Japanese encephalitis vaccine-specific envelope protein E138K mutation does not attenuate virulence of West Nile virus

Jaclyn A. Kaiser, Huanle Luo, Steven G. Widen, Thomas G. Wood, Claire Y.H. Huang, Tian Wang, Alan D.T. Barrett

Research output: Contribution to journalArticle

Abstract

West Nile (WNV) and Japanese encephalitis viruses (JEV) are closely related, mosquito-borne neurotropic flaviviruses. Although there are no licensed human vaccines for WNV, JEV has multiple human vaccines, including the live, attenuated vaccine SA14-14-2. Investigations into determinants of attenuation of JE SA14-14-2 demonstrated that envelope (E) protein mutation E138K was crucial to the attenuation of mouse virulence. As WNV is closely related to JEV, we investigated whether or not the E-E138K mutation would be beneficial to be included in a candidate live attenuated WNV vaccine. Rather than conferring a mouse attenuated phenotype, the WNV E-E138K mutant reverted and retained a wild-type mouse virulence phenotype. Next-generation sequencing analysis demonstrated that, although the consensus sequence of the mutant had the E-E138K mutation, there was increased variation in the E protein, including a single-nucleotide variant (SNV) revertant to the wild-type glutamic acid residue. Modeling of the E protein and analysis of SNVs showed that reversion was likely due to the inability of critical E-protein residues to be compatible electrostatically. Therefore, this mutation may not be reliable for inclusion in candidate live attenuated vaccines in related flaviviruses, such as WNV, and care must be taken in translation of attenuating mutations from one virus to another virus, even if they are closely related.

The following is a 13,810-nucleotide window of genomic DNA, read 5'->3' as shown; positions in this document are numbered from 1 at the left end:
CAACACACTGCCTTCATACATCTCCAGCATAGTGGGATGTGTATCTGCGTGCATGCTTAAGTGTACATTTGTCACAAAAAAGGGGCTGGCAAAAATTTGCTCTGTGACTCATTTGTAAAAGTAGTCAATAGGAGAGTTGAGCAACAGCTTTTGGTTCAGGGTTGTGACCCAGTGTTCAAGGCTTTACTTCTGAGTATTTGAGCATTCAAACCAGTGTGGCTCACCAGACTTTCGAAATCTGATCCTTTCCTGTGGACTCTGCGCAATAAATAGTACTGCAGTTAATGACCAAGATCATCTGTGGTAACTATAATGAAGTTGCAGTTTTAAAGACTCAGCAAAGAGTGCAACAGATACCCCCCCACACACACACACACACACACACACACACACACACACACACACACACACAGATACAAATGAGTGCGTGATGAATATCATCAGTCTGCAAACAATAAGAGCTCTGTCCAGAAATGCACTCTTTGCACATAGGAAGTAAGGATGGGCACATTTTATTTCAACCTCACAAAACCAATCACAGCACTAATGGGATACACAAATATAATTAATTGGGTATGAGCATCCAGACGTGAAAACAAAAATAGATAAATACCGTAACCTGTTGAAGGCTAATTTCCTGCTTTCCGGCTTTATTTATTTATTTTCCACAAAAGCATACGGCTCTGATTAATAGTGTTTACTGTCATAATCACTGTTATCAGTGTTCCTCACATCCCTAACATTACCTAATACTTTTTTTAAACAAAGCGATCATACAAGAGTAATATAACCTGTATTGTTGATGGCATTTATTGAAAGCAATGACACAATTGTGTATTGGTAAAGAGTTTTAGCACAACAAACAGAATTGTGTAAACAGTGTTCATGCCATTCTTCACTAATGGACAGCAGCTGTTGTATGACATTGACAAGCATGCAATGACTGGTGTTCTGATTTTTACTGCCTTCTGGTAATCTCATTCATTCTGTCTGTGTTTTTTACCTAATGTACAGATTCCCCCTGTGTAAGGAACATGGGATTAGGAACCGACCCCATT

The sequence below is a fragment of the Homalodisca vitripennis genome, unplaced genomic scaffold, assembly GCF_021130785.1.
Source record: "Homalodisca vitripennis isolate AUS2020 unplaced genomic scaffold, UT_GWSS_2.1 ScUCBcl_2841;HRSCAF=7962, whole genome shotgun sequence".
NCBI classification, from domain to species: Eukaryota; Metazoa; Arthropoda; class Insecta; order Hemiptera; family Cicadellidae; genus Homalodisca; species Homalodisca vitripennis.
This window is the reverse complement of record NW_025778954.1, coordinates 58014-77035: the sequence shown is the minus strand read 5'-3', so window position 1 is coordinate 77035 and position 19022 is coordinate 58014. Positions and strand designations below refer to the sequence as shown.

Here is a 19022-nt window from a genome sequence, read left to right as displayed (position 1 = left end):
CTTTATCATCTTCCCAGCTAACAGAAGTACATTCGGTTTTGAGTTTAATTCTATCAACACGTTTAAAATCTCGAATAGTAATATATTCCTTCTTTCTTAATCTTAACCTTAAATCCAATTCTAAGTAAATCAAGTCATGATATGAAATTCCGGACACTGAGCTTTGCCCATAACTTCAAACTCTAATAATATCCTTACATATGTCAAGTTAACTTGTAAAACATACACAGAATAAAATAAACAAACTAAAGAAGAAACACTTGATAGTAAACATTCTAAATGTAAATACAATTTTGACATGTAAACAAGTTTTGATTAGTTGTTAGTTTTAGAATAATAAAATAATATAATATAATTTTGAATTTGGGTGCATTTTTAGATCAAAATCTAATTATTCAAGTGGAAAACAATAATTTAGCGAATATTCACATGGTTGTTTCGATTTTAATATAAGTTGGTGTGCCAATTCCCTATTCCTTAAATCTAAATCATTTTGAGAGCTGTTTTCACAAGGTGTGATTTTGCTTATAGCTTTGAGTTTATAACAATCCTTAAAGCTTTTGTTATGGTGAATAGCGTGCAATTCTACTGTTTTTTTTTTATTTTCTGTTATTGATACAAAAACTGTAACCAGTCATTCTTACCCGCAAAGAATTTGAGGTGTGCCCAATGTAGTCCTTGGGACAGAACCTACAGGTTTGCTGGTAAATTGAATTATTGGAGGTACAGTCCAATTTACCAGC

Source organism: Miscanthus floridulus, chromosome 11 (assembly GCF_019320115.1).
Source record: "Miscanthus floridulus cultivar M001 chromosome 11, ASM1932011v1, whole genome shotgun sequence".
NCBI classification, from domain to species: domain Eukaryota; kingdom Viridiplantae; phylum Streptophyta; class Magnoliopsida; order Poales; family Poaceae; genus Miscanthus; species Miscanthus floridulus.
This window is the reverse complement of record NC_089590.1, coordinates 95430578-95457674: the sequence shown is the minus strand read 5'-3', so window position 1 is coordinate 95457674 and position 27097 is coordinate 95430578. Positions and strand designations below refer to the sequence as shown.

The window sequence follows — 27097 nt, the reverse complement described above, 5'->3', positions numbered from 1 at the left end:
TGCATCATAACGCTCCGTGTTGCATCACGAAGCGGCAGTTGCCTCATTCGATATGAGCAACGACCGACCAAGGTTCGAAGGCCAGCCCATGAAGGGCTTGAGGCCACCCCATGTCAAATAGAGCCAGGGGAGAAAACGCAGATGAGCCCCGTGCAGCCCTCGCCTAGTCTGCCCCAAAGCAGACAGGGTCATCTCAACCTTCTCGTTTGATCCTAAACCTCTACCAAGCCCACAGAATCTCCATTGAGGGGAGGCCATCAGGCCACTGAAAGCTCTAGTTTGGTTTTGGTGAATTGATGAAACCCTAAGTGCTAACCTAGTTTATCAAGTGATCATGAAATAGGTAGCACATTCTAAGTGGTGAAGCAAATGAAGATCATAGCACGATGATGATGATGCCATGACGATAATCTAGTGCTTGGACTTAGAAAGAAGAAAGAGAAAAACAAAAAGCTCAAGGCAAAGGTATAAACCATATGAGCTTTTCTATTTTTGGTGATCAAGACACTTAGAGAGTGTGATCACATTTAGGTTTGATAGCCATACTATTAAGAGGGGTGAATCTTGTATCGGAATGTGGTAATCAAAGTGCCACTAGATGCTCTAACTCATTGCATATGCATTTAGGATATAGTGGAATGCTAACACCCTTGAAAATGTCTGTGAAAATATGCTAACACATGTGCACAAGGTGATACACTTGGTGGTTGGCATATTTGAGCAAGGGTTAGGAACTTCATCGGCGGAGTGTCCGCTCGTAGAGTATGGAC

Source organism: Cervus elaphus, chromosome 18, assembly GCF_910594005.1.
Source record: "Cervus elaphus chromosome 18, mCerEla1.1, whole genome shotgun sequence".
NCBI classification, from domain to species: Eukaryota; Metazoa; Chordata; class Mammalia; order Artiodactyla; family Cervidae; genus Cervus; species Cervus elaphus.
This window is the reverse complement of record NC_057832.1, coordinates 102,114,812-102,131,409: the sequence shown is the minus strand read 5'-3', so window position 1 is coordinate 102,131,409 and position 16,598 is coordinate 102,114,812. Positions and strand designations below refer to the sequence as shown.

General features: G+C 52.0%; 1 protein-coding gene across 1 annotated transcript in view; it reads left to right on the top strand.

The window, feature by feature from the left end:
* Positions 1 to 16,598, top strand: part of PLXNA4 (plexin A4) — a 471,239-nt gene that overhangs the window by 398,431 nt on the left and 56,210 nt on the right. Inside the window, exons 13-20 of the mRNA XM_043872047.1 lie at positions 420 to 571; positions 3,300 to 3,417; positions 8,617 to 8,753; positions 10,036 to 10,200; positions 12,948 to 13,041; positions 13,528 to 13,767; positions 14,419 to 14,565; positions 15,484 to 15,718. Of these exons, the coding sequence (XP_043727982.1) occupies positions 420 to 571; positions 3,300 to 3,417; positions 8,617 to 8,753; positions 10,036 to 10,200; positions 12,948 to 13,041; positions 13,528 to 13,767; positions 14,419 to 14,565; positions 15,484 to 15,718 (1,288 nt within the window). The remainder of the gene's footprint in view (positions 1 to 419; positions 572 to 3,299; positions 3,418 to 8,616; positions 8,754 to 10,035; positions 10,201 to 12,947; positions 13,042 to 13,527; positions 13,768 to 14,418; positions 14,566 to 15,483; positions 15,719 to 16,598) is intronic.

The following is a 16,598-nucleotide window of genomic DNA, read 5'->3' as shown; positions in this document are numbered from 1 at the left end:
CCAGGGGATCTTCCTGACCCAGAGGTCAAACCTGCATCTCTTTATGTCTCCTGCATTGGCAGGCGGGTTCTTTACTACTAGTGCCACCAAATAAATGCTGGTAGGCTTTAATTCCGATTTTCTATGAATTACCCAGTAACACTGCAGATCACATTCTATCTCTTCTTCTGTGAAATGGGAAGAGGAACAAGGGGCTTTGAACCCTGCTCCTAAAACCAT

Original languageEnglish (US)
Article number50
Journalnpj Vaccines
Volume4
Issue number1
DOIs
StatePublished - Dec 1 2019

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ASJC Scopus subject areas

  • Immunology
  • Pharmacology
  • Infectious Diseases
  • Pharmacology (medical)

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